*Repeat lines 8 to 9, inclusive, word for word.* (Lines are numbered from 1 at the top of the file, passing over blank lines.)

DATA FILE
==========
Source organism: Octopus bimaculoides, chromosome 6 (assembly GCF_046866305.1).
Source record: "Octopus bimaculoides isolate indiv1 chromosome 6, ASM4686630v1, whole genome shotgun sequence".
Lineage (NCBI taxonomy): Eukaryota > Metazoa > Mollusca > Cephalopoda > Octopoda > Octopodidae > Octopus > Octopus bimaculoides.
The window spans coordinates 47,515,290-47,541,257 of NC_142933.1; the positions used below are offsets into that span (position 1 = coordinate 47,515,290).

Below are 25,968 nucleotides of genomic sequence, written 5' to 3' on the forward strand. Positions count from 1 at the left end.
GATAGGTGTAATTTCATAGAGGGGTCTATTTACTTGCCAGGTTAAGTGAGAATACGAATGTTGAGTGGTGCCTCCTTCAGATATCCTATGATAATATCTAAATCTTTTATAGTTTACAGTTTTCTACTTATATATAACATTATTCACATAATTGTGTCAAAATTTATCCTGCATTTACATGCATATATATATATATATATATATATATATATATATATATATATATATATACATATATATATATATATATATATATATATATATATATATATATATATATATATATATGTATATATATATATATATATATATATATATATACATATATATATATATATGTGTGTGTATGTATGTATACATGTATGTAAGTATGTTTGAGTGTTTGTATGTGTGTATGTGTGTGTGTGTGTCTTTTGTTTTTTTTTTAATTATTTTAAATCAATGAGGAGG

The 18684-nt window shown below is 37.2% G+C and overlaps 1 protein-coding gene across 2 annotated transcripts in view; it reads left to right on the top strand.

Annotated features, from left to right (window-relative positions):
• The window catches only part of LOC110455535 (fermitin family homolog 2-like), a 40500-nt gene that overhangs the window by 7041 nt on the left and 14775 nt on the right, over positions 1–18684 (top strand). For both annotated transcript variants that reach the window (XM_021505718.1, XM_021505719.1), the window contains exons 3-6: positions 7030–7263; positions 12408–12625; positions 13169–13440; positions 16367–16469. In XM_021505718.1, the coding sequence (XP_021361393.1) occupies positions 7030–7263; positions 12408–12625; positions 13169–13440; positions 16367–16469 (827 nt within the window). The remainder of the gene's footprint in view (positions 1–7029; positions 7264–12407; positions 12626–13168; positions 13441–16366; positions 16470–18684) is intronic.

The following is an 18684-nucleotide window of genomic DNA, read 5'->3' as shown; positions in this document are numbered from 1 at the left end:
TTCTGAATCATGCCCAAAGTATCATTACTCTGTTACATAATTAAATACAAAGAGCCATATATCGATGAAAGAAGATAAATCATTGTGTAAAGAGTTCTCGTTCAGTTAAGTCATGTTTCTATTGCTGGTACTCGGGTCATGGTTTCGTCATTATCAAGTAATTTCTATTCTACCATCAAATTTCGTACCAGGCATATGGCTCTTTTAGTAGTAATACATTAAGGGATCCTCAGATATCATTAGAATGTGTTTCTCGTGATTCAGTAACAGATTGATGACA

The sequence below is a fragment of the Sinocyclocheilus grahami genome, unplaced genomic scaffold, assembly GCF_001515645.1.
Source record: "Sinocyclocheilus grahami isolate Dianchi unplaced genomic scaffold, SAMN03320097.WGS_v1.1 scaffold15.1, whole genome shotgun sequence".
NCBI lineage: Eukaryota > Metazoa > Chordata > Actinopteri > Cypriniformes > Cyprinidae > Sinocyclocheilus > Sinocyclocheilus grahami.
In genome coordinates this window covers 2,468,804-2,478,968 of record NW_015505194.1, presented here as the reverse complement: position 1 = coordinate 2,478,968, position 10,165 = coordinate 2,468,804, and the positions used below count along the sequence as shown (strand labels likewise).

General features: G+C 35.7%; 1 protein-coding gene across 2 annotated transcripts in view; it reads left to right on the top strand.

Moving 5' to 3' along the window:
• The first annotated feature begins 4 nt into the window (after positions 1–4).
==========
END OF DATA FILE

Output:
Annotated features, from left to right (window-relative positions):
• The window catches only part of LOC110455535 (fermitin family homolog 2-like), a 40500-nt gene that overhangs the window by 7041 nt on the left and 14775 nt on the right, over positions 1–18684 (top strand). For both annotated transcript variants that reach the window (XM_021505718.1, XM_021505719.1), the window contains exons 3-6: positions 7030–7263; positions 12408–12625; positions 13169–13440; positions 16367–16469. In XM_021505718.1, the coding sequence (XP_021361393.1) occupies positions 7030–7263; positions 12408–12625; positions 13169–13440; positions 16367–16469 (827 nt within the window). The remainder of the gene's footprint in view (positions 1–7029; positions 7264–12407; positions 12626–13168; positions 13441–16366; positions 16470–18684) is intronic.